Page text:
Cumming, Siegel, and Wright argue that PE investors institute governance mechanisms that lead to enhanced returns (445); while Gillan and Starks opine “more research is required for the validation of performance and governance improvements” (69). PE firms are activists so they seek out undervalued private companies that can be purchased using debt for interest tax shields; and after obtaining majority control, they may install different management incentive systems (Cumming, Siegel, and Wright 441). With majority control as the objective, PE activists need deep pockets to investigate their targets, and then convince astute limited partners to commit their funds (69). What do the studies indicate about the different aspects of PE performance?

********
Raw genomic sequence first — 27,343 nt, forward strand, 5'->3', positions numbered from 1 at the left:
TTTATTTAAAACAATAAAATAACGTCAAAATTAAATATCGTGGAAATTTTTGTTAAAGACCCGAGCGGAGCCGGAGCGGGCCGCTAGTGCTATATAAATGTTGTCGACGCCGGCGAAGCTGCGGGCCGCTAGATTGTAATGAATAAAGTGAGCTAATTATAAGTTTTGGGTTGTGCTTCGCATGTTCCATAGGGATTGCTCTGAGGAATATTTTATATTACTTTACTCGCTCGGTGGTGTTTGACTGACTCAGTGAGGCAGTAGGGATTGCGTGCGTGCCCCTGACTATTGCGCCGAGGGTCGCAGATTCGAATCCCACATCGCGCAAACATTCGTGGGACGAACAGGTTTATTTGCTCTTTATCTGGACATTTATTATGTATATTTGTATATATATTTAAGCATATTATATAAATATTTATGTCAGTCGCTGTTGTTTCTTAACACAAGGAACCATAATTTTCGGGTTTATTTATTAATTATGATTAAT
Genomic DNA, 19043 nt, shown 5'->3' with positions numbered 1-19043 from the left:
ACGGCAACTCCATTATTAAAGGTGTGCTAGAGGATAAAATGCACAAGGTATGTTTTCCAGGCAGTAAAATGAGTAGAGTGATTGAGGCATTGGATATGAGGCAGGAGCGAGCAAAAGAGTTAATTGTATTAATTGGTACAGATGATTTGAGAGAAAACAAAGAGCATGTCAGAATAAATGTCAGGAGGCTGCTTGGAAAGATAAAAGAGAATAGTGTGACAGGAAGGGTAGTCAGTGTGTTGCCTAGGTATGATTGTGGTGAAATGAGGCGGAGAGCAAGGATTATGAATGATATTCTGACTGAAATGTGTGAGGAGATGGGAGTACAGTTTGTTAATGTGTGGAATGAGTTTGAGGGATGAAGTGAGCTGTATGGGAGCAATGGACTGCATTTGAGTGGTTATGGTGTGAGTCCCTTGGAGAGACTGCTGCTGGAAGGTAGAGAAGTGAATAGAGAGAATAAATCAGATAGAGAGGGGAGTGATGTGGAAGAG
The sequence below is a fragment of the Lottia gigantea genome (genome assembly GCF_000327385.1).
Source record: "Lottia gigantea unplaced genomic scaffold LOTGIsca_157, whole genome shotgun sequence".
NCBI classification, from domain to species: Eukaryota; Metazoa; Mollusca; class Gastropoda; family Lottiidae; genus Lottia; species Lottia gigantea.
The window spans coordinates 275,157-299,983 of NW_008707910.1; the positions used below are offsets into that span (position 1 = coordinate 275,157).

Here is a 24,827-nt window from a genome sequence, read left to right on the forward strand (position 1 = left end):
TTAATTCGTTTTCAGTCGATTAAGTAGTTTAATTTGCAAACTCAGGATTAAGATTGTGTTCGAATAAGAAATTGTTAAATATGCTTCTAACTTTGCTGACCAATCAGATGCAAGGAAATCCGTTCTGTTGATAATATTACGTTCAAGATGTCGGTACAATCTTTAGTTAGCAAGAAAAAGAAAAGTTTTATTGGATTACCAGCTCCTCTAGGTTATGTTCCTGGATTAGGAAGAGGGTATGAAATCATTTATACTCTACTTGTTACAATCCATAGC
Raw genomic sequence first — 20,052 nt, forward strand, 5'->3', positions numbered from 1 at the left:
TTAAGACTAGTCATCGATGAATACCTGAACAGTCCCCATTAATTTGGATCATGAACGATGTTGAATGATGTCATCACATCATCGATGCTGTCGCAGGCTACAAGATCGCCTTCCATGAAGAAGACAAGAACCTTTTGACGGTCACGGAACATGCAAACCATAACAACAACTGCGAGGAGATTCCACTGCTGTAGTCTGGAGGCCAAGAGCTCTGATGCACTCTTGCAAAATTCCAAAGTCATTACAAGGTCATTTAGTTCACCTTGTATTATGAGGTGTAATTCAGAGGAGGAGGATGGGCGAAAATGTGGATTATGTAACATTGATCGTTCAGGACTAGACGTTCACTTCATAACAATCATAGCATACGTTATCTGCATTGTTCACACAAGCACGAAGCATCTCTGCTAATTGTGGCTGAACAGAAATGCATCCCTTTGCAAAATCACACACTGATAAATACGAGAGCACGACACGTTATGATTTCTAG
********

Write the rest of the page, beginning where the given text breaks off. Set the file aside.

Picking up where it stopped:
Once limited partners invest they become vigilant about whether the general partners (“GPs”) game the returns.[11]  Brown, Gredil, and Kaplan find that GPs do not want to draw the ire of regulators (they are presently unregulated), and they do not want to be caste as manipulators (5). The researchers juxtapose the returns of PE funds against comparable public equity firms. One study analyzes “1,400 private equity funds and finds that the average U.S. buyout fund has exceeded the performance of public market equivalents since 1984” (Harris, Jenkinson, and Kaplan 1852). These authors find that VC funds outperformed during the 1990s, but underperformed in the most recent decade.[12]  Kaplan and Schoar in an early hallmark study (2005) emphasize that good performers can usually raise follow-up funds (1817). They also found that performance increases with fund size (1821). Korteweg and Sorensen note that good performers prevail; however, they argue that top-quartile performance when noisy may be due to luck, and not serve as a predictor of future returns (3). This study was the only one that states that VC returns are basically due to luck (3,5). In most specifications under their complex model “the previous fund’s performance strongly predicts the performance of the next fund.”[13]  Phalippou and Gottschalg arrive at a contrary finding: “average private equity underperforms the S&P 500 by about 3% on a net-of-fees basis” (1747). They write that “adjusting for risk decreases performance by about 3% per year, bringing alpha net-of-fees to -6% per year” (1774). With fees averaging 25% per year[14] they believe some investors arrive at incorrect values or these investors may be using PE for other objectives (1773). The studies do not uniformly report net gains so investors also need to research the economies of PE.